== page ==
The public's right to know
March 9, 2010
If the groundwater around or beneath the homes of Florida lawmakers had been contaminated and they didn't find out about it until nearly two decades later, you can bet they'd quickly pass a law to make sure they'd never be kept in the dark about such things again.
The public deserves the same concern.
The state Department of Environmental Protection discovered a plume of paints and other toxic chemicals from a now-vacant defense plant had contaminated groundwater in an area of St. Petersburg in 1991. But 17 years went by before residents were informed.
Since the discovery, the plume, according to Sen. Charlie Justice's office, has "migrated 200 acres, affecting two apartment complexes, three neighborhoods, community parks, schools and the waters of Tampa Bay."
Such an inexcusable delay should never be tolerated again. When the environment is contaminated, affected residents need to be notified as quickly as possible. It is a matter of public health.
Yet, Justice, a St. Petersburg Democrat whose district includes part of Hillsborough County, and Rep. Rick Kriseman, D-St. Petersburg, have twice had to file bills that would mandate timely disclosure to residents of contamination of groundwater, surface water and soil.
The legislation failed to win passage last year, and this year appears to face tough sledding, too. Concerns have been voiced about compliance costs for companies and the additional expansion of government.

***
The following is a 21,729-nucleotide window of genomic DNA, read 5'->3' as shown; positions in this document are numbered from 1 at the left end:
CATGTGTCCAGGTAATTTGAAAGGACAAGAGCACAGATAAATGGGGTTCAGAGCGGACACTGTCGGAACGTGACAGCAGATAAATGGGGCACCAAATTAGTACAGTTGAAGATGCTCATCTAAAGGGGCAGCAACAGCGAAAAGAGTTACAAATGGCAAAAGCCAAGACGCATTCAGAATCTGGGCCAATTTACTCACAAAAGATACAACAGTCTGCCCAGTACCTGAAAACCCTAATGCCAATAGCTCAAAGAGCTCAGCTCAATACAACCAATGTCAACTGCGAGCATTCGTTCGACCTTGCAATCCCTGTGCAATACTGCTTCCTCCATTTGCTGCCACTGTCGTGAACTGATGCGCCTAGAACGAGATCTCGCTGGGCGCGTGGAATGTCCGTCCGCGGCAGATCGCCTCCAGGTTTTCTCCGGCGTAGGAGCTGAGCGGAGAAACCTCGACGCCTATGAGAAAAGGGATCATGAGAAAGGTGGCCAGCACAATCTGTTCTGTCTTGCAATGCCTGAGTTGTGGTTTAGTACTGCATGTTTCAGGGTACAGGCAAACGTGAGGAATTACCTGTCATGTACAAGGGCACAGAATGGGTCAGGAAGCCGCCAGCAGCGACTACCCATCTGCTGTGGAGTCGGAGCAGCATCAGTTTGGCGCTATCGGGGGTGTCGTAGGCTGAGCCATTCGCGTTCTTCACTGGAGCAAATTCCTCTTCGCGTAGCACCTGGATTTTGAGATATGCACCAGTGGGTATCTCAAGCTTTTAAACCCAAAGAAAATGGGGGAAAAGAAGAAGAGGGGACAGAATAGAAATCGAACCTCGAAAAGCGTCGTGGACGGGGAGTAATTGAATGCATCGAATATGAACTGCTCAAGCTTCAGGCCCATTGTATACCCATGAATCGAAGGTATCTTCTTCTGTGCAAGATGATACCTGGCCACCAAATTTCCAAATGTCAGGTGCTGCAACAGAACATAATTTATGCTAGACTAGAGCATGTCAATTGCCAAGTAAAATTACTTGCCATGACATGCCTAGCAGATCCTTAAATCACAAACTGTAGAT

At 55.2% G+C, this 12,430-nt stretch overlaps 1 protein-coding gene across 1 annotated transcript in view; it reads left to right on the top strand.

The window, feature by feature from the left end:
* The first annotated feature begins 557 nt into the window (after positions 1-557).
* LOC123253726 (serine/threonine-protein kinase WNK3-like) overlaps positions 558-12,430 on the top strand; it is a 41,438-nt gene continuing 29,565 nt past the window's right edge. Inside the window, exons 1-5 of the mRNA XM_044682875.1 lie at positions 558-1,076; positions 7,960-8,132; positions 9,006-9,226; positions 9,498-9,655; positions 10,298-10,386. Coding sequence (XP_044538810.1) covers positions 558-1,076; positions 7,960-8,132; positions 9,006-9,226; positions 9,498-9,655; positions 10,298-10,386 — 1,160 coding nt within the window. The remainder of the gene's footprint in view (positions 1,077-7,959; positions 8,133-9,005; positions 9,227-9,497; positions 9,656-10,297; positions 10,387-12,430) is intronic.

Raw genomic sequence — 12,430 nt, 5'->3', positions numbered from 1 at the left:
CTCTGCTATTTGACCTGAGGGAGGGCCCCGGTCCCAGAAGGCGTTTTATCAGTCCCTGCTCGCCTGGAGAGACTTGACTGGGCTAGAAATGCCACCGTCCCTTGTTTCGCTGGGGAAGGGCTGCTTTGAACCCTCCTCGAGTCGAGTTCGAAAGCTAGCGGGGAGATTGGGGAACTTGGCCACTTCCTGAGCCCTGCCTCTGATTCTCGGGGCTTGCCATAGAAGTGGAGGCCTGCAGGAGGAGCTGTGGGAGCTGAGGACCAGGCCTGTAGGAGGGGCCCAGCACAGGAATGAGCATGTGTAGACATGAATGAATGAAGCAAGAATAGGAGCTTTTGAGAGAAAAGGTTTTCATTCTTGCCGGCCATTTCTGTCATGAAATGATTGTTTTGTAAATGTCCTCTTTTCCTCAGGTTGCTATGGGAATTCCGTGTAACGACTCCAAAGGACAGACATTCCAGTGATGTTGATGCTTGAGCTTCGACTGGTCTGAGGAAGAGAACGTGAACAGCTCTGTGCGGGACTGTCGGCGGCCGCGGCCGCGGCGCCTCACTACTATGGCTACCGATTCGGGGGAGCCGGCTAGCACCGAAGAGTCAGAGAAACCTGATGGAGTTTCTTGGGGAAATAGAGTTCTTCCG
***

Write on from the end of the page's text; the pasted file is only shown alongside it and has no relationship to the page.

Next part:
These are lame excuses.
Under the legislation, workers discovering or confirming contamination would have 10 days to notify DEP's Division of Waste Management in Tallahassee. The notice must include the location of the property in question, a listing of all property owners whose land has been contaminated and the names of contaminants discovered "above cleanup target levels."
Then, DEP has 30 days to notify local elected officials, government administrators, affected property owners and landowners within a 500-foot or 250-foot radius, depending upon the type work being conducted when the contamination was discovered.
Local governments also would be charged with mailing copies of the state's notice to the presidents or other officers of homeowners' and neighborhood associations within the affected area. This will help in the event some parties were inadvertently left out of the loop.
The legislation gives the state several options to contact landowners: certified mail, regular mail, hand delivery or simply hanging the notice on a door knob.
Although the state, appropriately, would be entitled to recoup notification costs from "the responsible party," surely such expense would be minimal. It shouldn't cost much to photocopy a notice and distribute it.
E-mailing residents should be considered as well. That certainly would reduce costs and allow for quick notice.
No matter the noticing mechanism, costs are no reason to kill the legislation. Do lawmakers care more about a postage bill or the public's safety?
Surely, lawmakers will agree that people need to be notified as soon as possible when health threats surface - not years later. They should approve these bills this session.
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